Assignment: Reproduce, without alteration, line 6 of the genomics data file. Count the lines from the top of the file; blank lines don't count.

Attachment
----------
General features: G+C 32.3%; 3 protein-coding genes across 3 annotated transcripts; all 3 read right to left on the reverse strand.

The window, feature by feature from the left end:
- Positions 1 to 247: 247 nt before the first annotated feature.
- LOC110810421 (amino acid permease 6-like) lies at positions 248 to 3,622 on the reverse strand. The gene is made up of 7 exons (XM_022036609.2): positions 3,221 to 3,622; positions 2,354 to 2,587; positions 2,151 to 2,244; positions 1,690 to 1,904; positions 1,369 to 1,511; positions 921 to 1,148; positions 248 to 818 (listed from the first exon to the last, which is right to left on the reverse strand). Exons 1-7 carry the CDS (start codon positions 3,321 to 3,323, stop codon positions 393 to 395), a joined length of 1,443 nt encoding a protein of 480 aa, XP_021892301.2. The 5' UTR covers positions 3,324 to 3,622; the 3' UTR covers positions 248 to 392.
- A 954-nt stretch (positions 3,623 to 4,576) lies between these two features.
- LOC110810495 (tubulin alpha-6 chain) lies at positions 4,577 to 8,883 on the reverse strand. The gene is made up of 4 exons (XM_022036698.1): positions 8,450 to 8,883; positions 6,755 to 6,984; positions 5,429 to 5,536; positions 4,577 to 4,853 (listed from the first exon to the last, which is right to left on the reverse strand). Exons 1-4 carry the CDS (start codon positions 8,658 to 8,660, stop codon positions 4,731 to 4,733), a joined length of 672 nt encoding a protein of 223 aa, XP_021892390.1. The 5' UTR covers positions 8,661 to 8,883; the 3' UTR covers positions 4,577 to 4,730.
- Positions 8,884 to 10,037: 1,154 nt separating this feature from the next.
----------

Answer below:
- LOC110810495 (tubulin alpha-6 chain) lies at positions 4,577 to 8,883 on the reverse strand. The gene is made up of 4 exons (XM_022036698.1): positions 8,450 to 8,883; positions 6,755 to 6,984; positions 5,429 to 5,536; positions 4,577 to 4,853 (listed from the first exon to the last, which is right to left on the reverse strand). Exons 1-4 carry the CDS (start codon positions 8,658 to 8,660, stop codon positions 4,731 to 4,733), a joined length of 672 nt encoding a protein of 223 aa, XP_021892390.1. The 5' UTR covers positions 8,661 to 8,883; the 3' UTR covers positions 4,577 to 4,730.